When the Wire Act was drafted, sport was the only type of betting likely to involve the crossing of state lines. Cards, dice, even “the numbers” (essentially a daily lottery) were local. You could bet on a remote race or sporting event. No one in New York, however, was betting on a roll of the dice or the turn of a card in Pennsylvania. It simply wasn’t a concern.
The internet changed that. Now, anyone could play cards, dice, numbers, slots—what have you—across state lines. Plus, many states began conducting lotteries. These lotteries were interconnected, especially with mega-games such as Powerball. The Wire Act had to be reconsidered. Did it apply to non-sports betting? There were even questions as to whether the Wire Act applied at all to internet-based gambling.
In 2006, the Unlawful Internet Gambling Enforcement Act “prohibit[ed] gambling businesses from knowingly accepting payments in connection with the participation of another person in a bet or wager that involves the use of the internet and that is unlawful under any federal or state law.” That didn’t, however, resolve the question as to whether the Wire Act applied to non-sports betting, and there seemed to be some apparent conflict.
In 2011, at the request of the Illinois and New York state lotteries, the DOJ issued an opinion on coverage of the Wire Act. It concluded that “interstate transmissions of wire communications that do not relate to a ‘sporting event or contest’ fall outside the reach of the Wire Act.” In other words, the Wire Act only applied to sports betting, so lotteries and other forms of gambling were free to use the internet and even cross state lines, as long as they were in compliance with state law. At least two federal courts of appeal reached the same conclusion. Several lotteries soon made their tickets available online.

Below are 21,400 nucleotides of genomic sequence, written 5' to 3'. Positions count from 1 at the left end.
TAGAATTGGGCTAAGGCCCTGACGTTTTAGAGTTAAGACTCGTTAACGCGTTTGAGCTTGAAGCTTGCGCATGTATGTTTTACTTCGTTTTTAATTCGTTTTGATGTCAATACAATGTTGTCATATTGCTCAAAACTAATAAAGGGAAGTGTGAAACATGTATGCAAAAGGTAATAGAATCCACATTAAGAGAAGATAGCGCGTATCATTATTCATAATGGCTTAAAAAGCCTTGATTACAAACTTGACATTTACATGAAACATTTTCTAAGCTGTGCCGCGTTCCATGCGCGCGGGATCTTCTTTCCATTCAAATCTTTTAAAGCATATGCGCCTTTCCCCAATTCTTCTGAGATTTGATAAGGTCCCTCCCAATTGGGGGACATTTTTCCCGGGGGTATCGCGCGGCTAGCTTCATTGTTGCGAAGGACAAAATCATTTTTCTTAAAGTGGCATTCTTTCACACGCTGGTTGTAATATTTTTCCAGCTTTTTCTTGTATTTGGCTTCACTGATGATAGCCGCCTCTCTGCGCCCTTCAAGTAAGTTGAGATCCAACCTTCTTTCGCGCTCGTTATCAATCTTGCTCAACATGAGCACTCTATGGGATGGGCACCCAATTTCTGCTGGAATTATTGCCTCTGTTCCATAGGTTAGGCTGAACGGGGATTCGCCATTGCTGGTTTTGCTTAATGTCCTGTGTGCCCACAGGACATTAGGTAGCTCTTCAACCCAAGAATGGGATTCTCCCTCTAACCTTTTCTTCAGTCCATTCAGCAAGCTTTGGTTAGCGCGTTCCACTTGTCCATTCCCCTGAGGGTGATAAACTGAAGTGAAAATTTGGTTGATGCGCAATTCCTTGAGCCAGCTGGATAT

Of course, in 2011, sports betting was illegal pretty much everywhere in the United States except for Nevada. That changed in 2018, when the Supreme Court struck down a federal law that had kept states from legalizing sports betting. Several states immediately put legislation in motion to develop sports betting.
Then, in a new opinion released late last year, the DOJ caught the industry by surprise and changed its mind. It concluded that the Wire Act does apply to all gambling, not just sports betting. The DOJ announced in January this year that it would, however, delay enforcement for 90 days to “give businesses that relied on the 2011 … opinion time to bring their operations into compliance with federal law.”
The New Hampshire Lottery Commission filed suit, asking the federal court to set aside the new opinion. Central to the case is that the new interpretation has the very real potential to render all kinds of state lottery products illegal. The Wire Act is a criminal statute that imposes severe penalties, including lengthy terms of imprisonment, on violators. Operators of legitimate businesses that carry out most of their transactions with state governments may be in violation of federal law.
How will this end? I’m not a big fan of lotteries, but I expect the DOJ eventually to succumb to pressure from the states. The lotteries are too well established for an RFK-era, anti-mob law to shut them down now. Until this matter is resolved, however, operators of what once were considered completely legitimate businesses are potentially subject to severe criminal penalties. Regardless of what you think about legalized gambling, that’s simply not fair.
Ronald J. Rychlak is the Jamie L. Whitten chair in law and government at the University of Mississippi. He is the author of several books, including “Hitler, the War, and the Pope,” “Disinformation” (co-authored with Ion Mihai Pacepa), and “The Persecution and Genocide of Christians in the Middle East” (co-edited with Jane Adolphe).
Views expressed in this article are the opinions of the author and do not necessarily reflect the views of The Epoch Times.